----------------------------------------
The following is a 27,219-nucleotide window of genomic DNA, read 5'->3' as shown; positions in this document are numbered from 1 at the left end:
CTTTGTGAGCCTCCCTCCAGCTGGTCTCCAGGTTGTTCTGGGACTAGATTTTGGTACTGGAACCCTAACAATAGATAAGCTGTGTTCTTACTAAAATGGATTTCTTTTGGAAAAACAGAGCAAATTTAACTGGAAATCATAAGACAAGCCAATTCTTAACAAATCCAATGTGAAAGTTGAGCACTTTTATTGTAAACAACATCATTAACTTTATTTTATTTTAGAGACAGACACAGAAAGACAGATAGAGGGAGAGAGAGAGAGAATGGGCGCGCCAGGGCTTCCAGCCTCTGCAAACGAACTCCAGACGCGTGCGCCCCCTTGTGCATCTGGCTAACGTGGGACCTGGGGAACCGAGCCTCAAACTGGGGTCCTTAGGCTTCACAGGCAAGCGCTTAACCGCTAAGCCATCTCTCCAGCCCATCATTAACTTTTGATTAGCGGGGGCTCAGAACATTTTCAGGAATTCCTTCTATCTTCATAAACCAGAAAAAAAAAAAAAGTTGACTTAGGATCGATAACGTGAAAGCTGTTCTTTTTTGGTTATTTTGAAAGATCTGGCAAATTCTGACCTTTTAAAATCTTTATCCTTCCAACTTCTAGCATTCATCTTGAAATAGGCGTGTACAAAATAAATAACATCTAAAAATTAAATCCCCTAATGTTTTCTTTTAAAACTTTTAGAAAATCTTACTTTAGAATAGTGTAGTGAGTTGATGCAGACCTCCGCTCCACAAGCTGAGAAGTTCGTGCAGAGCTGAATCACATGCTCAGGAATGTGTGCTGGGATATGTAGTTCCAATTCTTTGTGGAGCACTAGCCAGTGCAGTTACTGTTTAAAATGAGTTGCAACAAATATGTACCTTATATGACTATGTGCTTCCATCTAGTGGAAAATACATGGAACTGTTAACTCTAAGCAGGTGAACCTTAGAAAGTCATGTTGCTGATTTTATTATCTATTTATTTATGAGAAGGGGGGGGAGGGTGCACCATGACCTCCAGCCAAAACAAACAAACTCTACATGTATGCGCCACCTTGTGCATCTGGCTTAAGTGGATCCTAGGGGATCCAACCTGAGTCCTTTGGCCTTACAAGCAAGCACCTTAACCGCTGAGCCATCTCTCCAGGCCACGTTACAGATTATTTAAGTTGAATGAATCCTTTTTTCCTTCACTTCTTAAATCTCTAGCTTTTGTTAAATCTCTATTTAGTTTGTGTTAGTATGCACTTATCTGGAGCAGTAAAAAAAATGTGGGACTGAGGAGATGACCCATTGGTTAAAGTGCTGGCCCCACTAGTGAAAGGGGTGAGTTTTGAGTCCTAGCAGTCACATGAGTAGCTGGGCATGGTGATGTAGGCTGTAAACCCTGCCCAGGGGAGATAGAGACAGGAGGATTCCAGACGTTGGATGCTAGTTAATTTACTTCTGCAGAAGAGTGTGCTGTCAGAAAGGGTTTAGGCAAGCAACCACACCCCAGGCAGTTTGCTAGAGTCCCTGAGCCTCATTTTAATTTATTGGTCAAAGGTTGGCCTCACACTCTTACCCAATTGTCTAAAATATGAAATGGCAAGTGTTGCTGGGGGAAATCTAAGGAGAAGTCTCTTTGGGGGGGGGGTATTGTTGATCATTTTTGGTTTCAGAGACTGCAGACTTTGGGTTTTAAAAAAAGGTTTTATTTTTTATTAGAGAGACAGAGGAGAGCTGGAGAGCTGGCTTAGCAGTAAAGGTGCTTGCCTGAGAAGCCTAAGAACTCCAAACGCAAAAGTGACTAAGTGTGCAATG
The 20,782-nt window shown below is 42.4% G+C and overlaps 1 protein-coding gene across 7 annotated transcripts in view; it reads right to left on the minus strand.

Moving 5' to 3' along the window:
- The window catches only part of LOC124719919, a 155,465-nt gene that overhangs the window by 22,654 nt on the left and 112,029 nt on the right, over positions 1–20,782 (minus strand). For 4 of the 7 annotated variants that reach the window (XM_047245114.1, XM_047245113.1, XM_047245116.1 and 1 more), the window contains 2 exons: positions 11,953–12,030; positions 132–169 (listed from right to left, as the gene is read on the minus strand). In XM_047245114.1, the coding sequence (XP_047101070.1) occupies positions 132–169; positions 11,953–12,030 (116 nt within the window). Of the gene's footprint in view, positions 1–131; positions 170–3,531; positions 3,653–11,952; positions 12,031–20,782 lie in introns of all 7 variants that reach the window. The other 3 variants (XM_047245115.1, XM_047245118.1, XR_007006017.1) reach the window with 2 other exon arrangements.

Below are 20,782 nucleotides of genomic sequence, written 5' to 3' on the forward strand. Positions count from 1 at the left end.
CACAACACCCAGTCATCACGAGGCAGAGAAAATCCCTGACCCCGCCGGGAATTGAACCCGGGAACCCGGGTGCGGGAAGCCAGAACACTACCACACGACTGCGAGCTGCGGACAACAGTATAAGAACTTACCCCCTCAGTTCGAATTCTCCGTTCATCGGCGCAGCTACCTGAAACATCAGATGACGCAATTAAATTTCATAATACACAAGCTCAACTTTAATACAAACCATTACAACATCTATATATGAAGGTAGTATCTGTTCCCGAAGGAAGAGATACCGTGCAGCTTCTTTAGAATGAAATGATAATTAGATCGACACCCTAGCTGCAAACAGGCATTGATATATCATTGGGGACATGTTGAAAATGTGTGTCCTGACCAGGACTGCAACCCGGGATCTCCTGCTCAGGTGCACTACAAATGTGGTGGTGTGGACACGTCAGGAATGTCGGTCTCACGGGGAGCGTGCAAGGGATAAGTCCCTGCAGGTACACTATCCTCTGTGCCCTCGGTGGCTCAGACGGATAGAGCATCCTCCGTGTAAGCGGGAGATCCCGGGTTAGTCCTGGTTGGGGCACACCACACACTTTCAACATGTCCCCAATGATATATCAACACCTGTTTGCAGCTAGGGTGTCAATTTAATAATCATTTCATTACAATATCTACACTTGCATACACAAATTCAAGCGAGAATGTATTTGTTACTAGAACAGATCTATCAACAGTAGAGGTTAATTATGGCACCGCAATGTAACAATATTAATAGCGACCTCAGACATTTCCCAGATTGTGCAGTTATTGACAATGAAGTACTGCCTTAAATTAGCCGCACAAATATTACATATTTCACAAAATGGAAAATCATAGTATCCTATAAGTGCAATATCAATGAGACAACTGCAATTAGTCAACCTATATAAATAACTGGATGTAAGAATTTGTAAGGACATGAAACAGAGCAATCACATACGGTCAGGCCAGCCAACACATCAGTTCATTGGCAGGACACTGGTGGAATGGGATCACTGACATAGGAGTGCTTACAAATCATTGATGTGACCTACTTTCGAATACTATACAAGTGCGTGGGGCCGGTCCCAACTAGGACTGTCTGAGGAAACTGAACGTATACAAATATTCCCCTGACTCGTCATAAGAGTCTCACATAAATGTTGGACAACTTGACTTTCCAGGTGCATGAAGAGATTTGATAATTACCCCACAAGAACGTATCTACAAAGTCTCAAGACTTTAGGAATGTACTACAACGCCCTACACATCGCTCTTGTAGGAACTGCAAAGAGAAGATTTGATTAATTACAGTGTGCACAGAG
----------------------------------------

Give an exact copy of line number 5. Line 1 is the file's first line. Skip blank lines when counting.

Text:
- The window catches only part of LOC124719919, a 155,465-nt gene that overhangs the window by 22,654 nt on the left and 112,029 nt on the right, over positions 1–20,782 (minus strand). For 4 of the 7 annotated variants that reach the window (XM_047245114.1, XM_047245113.1, XM_047245116.1 and 1 more), the window contains 2 exons: positions 11,953–12,030; positions 132–169 (listed from right to left, as the gene is read on the minus strand). In XM_047245114.1, the coding sequence (XP_047101070.1) occupies positions 132–169; positions 11,953–12,030 (116 nt within the window). Of the gene's footprint in view, positions 1–131; positions 170–3,531; positions 3,653–11,952; positions 12,031–20,782 lie in introns of all 7 variants that reach the window. The other 3 variants (XM_047245115.1, XM_047245118.1, XR_007006017.1) reach the window with 2 other exon arrangements.